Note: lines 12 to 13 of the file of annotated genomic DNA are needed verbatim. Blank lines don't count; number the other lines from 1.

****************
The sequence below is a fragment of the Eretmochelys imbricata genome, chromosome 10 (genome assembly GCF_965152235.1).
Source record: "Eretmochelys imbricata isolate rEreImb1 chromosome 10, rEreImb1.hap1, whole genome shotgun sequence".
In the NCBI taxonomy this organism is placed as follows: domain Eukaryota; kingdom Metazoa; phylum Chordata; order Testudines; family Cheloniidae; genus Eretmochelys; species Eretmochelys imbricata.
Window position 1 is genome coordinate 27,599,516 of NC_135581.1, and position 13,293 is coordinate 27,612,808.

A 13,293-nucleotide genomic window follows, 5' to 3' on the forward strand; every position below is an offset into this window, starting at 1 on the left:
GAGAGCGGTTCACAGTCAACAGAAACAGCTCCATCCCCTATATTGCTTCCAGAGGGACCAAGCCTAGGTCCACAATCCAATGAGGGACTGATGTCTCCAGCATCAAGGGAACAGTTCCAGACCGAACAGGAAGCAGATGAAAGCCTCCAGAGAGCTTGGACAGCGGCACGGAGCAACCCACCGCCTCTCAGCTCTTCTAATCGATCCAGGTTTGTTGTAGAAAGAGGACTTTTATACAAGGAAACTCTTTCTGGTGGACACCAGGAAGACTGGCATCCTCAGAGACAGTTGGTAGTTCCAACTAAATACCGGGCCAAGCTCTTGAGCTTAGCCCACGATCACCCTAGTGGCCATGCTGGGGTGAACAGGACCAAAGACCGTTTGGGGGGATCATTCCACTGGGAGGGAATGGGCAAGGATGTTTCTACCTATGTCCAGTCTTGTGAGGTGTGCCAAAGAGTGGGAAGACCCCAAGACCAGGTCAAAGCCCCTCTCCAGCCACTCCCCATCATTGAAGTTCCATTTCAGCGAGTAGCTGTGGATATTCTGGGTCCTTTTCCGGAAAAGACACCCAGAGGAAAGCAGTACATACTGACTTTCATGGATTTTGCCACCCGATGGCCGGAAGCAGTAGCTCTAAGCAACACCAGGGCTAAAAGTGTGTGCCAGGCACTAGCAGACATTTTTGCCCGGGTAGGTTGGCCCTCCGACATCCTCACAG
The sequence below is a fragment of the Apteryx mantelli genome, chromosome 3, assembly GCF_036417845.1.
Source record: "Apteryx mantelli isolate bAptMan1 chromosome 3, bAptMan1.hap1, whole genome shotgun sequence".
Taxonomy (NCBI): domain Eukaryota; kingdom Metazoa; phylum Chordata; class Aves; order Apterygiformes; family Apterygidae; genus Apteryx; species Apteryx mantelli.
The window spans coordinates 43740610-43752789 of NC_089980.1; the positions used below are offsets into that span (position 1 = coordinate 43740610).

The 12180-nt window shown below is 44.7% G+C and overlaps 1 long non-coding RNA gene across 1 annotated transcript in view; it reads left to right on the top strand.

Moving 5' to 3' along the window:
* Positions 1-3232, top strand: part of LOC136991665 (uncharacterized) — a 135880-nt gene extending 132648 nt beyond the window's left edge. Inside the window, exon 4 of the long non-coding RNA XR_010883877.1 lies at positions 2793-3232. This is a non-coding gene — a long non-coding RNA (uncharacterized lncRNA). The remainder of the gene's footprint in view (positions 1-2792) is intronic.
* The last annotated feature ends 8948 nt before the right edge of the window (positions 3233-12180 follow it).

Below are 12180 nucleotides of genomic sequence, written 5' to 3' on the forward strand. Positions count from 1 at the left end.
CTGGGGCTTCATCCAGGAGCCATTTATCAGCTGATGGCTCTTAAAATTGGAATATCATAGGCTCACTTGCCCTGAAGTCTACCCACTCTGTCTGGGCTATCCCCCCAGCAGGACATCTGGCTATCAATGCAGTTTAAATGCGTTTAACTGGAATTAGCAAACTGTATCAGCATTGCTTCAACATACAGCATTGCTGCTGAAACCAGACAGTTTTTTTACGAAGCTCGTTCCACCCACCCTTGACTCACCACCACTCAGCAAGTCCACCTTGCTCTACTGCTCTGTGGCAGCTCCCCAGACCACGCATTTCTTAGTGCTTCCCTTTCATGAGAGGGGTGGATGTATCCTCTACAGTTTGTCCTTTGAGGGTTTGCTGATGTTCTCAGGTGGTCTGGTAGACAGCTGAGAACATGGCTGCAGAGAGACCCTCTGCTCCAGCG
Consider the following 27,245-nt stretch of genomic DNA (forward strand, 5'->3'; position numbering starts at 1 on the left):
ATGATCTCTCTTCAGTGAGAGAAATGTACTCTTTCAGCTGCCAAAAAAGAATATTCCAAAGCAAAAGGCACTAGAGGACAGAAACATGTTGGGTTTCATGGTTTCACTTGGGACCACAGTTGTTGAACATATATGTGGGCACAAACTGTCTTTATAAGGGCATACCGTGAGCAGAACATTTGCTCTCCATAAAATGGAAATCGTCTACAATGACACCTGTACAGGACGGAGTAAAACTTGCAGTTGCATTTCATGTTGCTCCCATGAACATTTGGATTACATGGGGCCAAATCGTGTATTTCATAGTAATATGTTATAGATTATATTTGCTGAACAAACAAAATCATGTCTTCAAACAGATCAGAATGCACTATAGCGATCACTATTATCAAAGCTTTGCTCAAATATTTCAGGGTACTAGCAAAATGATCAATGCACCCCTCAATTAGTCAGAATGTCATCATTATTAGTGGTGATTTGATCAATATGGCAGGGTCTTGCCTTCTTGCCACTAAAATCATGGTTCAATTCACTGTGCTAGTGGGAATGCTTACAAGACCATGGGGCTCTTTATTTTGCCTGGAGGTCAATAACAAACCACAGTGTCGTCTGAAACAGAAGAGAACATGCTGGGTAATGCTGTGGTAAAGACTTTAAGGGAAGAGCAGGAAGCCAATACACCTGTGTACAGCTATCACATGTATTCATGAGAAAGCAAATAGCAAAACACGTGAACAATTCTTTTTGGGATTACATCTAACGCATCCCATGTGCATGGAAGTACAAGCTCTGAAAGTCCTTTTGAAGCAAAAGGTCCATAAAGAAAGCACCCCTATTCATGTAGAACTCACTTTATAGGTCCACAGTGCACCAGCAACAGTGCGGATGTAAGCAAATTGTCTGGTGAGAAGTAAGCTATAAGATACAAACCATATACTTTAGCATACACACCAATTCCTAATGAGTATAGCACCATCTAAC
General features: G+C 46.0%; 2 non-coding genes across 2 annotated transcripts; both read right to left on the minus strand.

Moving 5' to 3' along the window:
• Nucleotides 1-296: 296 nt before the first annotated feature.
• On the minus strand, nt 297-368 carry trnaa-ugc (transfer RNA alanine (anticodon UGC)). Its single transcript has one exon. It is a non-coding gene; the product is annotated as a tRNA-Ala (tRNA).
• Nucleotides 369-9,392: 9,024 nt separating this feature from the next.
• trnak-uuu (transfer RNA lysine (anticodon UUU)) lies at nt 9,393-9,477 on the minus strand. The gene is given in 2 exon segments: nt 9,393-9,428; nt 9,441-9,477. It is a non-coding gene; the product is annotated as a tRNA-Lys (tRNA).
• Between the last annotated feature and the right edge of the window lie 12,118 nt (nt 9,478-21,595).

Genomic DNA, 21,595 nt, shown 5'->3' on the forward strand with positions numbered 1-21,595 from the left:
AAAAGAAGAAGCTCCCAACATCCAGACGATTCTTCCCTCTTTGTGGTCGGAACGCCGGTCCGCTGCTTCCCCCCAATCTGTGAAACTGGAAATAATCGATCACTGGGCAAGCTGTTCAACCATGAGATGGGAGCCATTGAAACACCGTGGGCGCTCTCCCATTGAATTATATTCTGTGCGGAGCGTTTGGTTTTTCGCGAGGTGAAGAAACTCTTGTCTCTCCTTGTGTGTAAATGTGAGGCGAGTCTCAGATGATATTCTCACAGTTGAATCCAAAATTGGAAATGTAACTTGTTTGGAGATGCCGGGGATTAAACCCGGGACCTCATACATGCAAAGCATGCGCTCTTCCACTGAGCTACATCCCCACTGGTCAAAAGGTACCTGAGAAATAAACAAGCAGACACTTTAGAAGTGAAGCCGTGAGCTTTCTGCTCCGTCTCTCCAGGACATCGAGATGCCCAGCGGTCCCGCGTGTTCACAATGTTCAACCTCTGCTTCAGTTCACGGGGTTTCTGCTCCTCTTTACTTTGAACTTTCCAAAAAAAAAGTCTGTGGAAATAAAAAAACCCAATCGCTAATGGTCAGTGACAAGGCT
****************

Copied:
Moving 5' to 3' along the window:
* Positions 1-3232, top strand: part of LOC136991665 (uncharacterized) — a 135880-nt gene extending 132648 nt beyond the window's left edge. Inside the window, exon 4 of the long non-coding RNA XR_010883877.1 lies at positions 2793-3232. This is a non-coding gene — a long non-coding RNA (uncharacterized lncRNA). The remainder of the gene's footprint in view (positions 1-2792) is intronic.